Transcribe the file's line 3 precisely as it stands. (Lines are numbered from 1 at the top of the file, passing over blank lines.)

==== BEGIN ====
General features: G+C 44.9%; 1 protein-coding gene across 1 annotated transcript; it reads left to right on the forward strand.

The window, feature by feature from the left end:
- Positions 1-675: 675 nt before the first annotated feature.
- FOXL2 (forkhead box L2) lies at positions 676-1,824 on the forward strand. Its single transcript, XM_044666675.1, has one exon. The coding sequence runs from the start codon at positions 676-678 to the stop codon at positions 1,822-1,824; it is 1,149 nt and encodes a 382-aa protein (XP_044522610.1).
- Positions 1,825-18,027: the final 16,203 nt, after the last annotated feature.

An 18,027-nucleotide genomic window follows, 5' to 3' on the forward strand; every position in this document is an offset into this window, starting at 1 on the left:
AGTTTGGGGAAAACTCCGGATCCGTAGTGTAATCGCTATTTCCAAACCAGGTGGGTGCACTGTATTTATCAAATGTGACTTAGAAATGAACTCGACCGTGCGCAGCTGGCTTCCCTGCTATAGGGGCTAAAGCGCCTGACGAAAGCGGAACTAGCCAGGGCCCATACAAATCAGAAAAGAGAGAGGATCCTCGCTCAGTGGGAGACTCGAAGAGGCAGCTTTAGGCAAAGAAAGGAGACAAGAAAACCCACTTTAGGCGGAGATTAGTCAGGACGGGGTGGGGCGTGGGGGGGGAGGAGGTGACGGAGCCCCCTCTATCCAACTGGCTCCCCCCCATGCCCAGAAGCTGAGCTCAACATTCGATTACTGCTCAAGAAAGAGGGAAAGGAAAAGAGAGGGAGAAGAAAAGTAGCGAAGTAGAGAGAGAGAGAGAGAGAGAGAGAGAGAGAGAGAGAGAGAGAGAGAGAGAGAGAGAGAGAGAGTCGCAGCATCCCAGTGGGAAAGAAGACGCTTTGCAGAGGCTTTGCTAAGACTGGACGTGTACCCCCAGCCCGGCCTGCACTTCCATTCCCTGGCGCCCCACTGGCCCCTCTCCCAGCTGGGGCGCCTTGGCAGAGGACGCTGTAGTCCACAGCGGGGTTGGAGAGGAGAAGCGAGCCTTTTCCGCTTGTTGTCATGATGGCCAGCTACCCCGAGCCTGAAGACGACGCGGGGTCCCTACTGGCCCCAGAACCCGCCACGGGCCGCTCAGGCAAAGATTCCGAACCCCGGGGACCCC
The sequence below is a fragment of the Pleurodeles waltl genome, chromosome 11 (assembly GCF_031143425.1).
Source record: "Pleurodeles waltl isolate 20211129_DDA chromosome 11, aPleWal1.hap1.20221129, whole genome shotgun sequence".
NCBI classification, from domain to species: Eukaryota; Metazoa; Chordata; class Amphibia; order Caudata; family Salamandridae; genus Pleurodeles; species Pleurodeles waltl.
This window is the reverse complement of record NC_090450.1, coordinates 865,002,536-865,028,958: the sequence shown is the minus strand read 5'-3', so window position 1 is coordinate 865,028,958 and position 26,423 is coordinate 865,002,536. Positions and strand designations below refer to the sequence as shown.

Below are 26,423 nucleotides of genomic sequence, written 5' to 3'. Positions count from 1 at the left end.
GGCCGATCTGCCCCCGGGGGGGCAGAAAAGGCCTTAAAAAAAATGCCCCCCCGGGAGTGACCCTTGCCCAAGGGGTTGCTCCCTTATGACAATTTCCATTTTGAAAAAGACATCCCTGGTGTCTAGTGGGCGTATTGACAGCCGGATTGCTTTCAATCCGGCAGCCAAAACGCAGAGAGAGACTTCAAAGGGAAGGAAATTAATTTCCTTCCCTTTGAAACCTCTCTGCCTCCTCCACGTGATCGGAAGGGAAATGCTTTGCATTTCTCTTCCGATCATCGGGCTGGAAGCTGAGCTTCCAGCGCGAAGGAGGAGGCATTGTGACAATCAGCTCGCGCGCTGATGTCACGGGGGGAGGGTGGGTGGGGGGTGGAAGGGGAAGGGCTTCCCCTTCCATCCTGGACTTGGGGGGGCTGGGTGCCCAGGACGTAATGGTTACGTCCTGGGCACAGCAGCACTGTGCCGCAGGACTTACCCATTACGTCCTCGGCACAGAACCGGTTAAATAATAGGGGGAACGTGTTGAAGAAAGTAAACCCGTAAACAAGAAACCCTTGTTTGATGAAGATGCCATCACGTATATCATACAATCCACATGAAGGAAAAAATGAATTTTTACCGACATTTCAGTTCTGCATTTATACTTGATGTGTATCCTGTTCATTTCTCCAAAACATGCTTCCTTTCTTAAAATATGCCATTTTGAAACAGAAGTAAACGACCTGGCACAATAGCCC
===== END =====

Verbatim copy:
- Positions 1-675: 675 nt before the first annotated feature.